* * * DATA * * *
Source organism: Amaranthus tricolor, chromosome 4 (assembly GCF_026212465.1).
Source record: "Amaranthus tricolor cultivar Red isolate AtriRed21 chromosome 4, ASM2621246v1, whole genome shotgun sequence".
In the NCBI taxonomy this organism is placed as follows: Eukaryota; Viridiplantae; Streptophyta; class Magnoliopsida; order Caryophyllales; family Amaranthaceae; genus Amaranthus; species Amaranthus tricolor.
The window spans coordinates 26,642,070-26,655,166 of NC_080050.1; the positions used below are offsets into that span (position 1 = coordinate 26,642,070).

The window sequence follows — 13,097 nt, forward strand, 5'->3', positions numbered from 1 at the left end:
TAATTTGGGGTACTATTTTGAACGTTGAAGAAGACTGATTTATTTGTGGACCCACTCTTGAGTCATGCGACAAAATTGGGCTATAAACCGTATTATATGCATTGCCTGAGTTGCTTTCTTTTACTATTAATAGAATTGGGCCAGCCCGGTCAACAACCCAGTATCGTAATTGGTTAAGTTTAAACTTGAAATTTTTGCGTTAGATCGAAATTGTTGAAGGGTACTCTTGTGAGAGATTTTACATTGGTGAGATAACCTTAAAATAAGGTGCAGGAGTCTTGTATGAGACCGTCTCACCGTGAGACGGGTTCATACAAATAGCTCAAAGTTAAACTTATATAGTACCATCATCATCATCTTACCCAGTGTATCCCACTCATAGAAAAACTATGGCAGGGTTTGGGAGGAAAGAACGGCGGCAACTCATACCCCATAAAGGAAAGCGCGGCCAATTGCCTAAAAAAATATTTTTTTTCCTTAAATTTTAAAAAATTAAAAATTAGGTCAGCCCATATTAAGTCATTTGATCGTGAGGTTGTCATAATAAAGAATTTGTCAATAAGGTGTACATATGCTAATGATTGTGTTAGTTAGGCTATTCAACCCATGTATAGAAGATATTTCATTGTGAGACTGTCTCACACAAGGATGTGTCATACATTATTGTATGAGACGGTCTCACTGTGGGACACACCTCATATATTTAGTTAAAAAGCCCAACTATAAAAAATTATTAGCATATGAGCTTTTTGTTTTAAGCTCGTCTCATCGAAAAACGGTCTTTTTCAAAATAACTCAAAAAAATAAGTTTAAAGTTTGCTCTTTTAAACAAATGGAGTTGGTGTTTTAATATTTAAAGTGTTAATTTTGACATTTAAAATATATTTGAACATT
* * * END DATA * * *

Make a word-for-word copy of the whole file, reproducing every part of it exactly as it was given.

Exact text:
Source organism: Amaranthus tricolor, chromosome 4 (assembly GCF_026212465.1).
Source record: "Amaranthus tricolor cultivar Red isolate AtriRed21 chromosome 4, ASM2621246v1, whole genome shotgun sequence".
In the NCBI taxonomy this organism is placed as follows: Eukaryota; Viridiplantae; Streptophyta; class Magnoliopsida; order Caryophyllales; family Amaranthaceae; genus Amaranthus; species Amaranthus tricolor.
The window spans coordinates 26,642,070-26,655,166 of NC_080050.1; the positions used below are offsets into that span (position 1 = coordinate 26,642,070).

The window sequence follows — 13,097 nt, forward strand, 5'->3', positions numbered from 1 at the left end:
TAATTTGGGGTACTATTTTGAACGTTGAAGAAGACTGATTTATTTGTGGACCCACTCTTGAGTCATGCGACAAAATTGGGCTATAAACCGTATTATATGCATTGCCTGAGTTGCTTTCTTTTACTATTAATAGAATTGGGCCAGCCCGGTCAACAACCCAGTATCGTAATTGGTTAAGTTTAAACTTGAAATTTTTGCGTTAGATCGAAATTGTTGAAGGGTACTCTTGTGAGAGATTTTACATTGGTGAGATAACCTTAAAATAAGGTGCAGGAGTCTTGTATGAGACCGTCTCACCGTGAGACGGGTTCATACAAATAGCTCAAAGTTAAACTTATATAGTACCATCATCATCATCTTACCCAGTGTATCCCACTCATAGAAAAACTATGGCAGGGTTTGGGAGGAAAGAACGGCGGCAACTCATACCCCATAAAGGAAAGCGCGGCCAATTGCCTAAAAAAATATTTTTTTTCCTTAAATTTTAAAAAATTAAAAATTAGGTCAGCCCATATTAAGTCATTTGATCGTGAGGTTGTCATAATAAAGAATTTGTCAATAAGGTGTACATATGCTAATGATTGTGTTAGTTAGGCTATTCAACCCATGTATAGAAGATATTTCATTGTGAGACTGTCTCACACAAGGATGTGTCATACATTATTGTATGAGACGGTCTCACTGTGGGACACACCTCATATATTTAGTTAAAAAGCCCAACTATAAAAAATTATTAGCATATGAGCTTTTTGTTTTAAGCTCGTCTCATCGAAAAACGGTCTTTTTCAAAATAACTCAAAAAAATAAGTTTAAAGTTTGCTCTTTTAAACAAATGGAGTTGGTGTTTTAATATTTAAAGTGTTAATTTTGACATTTAAAATATATTTGAACATT